I’m Angry

Our church, like churches for a couple millenia, has gone through a split.  Someone got angry about something – felt offended by something, people started talking, stirring up strife, and before you knew it, 60 families left the church.  It happens.  We’re human.  We get offended — and we offend.  It’s just one of those quirky things about a societal way of life.

That isn’t what made me angry.  That makes me sad.  Some close friends were within the 60 families, and I’ll miss being a regular, more often than weekly, part of their lives.  I’m not overly good about reaching out and staying in touch, so I know I’ll miss regular interaction with them.

Here’s where my anger comes into play: a group who left purposefully and maliciously did something harmful in their wake.  I reckon it to kids playing in the sandbox.  It’s not a big deal that one of the kids playing doesn’t want to play anymore, takes his shovel, and goes home.  That happens.  Like I said, we as humans get offended, and we as humans offend.  It’s that one of the kids playing doesn’t want to play anymore, so he takes his shovel, kicks dirt in my face thereby crippling me, takes my shovel away from me, then goes home.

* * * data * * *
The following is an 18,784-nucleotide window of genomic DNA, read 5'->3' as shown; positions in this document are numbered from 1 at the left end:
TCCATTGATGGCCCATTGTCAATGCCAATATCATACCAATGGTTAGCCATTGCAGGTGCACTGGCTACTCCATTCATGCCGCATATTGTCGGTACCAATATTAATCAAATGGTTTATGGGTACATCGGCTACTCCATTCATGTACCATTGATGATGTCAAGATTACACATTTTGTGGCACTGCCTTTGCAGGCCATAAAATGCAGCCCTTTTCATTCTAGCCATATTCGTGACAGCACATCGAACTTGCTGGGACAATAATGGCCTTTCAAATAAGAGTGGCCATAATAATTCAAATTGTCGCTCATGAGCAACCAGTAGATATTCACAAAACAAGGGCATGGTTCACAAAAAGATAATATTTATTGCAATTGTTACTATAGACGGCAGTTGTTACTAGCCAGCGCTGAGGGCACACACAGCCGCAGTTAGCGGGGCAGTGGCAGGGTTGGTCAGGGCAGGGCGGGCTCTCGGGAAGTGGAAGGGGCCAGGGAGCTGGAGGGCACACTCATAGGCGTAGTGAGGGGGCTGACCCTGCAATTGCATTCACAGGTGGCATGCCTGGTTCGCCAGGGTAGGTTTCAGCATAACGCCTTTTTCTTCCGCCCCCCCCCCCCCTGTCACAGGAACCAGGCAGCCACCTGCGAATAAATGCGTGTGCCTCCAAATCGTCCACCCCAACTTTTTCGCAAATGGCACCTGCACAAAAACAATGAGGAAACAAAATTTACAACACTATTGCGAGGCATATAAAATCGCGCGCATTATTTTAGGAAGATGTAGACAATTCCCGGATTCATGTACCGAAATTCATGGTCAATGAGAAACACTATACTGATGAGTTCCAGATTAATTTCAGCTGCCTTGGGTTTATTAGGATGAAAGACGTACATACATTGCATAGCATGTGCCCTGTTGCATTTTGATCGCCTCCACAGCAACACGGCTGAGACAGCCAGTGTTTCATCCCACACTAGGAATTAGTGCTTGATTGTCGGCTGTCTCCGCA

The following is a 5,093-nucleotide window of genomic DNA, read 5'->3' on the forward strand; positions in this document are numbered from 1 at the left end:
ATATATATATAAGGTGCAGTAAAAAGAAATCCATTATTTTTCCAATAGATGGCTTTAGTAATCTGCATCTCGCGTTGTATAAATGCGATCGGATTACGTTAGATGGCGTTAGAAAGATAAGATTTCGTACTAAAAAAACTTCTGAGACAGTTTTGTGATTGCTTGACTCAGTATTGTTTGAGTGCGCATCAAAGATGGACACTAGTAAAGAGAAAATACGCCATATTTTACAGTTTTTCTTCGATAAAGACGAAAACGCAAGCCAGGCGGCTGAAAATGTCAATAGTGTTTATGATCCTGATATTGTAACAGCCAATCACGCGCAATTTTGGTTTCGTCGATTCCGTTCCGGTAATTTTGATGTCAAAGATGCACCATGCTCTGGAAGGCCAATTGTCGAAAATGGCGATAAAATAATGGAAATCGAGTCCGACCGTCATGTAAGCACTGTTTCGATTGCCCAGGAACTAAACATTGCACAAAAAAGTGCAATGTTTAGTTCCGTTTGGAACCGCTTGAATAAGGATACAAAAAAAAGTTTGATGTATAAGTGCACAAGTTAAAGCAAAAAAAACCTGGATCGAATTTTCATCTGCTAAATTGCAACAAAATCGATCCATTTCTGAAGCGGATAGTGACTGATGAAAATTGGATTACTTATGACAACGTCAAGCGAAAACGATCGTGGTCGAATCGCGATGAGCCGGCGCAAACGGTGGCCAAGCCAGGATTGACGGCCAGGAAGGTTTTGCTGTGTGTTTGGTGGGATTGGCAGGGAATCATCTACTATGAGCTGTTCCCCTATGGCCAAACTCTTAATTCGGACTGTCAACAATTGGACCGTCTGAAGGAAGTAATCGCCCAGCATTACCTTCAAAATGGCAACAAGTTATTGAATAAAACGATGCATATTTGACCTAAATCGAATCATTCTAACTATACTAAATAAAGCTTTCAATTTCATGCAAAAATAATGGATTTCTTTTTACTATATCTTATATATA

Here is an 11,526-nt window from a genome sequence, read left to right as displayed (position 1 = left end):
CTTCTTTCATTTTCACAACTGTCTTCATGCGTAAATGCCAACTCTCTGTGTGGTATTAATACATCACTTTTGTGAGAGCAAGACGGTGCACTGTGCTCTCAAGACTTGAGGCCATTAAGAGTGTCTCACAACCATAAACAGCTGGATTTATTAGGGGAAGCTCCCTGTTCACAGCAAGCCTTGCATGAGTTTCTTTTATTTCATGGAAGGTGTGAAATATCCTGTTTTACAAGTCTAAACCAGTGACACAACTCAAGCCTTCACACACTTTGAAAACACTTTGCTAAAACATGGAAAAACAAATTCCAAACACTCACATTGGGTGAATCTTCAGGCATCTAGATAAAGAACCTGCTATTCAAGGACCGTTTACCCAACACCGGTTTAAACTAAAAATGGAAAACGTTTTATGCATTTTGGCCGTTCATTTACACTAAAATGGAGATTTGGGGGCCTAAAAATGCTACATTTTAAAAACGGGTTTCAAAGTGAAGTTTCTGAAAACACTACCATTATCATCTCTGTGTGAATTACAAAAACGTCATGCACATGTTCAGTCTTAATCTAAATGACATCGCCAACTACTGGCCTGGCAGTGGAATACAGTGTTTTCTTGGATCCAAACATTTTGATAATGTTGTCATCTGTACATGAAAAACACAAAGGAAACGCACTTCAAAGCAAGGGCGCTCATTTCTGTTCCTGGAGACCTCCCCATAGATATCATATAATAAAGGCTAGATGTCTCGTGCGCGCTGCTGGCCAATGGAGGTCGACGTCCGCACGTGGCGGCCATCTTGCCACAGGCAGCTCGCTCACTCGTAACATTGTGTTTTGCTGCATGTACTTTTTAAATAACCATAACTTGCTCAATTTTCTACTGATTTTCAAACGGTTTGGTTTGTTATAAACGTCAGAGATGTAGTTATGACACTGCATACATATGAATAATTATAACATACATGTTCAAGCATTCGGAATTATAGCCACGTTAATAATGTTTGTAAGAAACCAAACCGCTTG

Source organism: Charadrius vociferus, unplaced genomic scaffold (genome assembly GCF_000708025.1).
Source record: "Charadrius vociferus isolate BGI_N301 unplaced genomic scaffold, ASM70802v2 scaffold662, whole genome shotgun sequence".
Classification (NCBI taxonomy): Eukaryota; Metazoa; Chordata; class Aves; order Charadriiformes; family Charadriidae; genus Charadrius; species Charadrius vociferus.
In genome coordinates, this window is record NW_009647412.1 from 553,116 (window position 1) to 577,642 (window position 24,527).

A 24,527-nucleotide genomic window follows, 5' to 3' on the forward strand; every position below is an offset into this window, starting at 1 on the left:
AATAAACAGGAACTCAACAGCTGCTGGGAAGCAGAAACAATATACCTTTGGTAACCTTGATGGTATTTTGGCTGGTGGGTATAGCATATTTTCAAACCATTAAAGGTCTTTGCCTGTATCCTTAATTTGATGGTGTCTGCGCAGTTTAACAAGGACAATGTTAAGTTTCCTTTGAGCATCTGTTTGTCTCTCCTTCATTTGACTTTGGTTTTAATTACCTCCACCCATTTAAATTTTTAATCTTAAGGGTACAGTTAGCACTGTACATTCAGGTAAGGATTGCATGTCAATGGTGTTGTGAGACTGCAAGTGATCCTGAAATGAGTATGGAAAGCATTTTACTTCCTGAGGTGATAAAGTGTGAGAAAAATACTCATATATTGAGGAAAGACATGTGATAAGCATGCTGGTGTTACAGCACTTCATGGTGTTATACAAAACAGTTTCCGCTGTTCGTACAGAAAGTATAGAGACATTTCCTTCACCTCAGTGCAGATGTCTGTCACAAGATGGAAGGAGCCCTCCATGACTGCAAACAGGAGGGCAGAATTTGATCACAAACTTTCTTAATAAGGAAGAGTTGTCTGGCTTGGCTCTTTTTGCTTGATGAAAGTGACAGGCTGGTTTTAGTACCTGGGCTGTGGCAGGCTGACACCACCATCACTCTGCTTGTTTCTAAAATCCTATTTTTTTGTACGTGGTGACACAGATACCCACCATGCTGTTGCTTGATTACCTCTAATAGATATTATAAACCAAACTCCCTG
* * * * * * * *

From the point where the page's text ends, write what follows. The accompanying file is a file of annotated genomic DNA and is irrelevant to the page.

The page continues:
I thought I was over it.  I thought I’d wiped the sand out of my eyes, reconciled everything, and forgiven.  But, a fundraiser started this week at church.  When I saw the table I thought, “We wouldn’t need a fundraiser if they hadn’t kicked dirt in our face and taken our shovels away from us.”

And, a month after it all happened, I got mad all over again.

I find myself waffling with the desire to lash out versus forgiving and moving on.  Someone told me Sunday night, when I admitted my anger, that the Bible says to forgive.  I understand.  But, when Paul saw things being done wrong, he acted by writing letters.

I’m pretty good at letter writing.  I’ve written a dozen letters in my head.  Strongly worded letters that would not leave a single person doubting my righteous indignation.  But then I pull back.  What does anyone who took part in the malevolent acts, in the kicking of the sand and the crippling they left in their wake, care about my righteous indignation?  The answer is, of course, that they do not care.

So instead of acting, I’ve waffled back to forgiving and moving on.  Except, I’m still angry.  And, until I can let that go, I’m kind of stuck.



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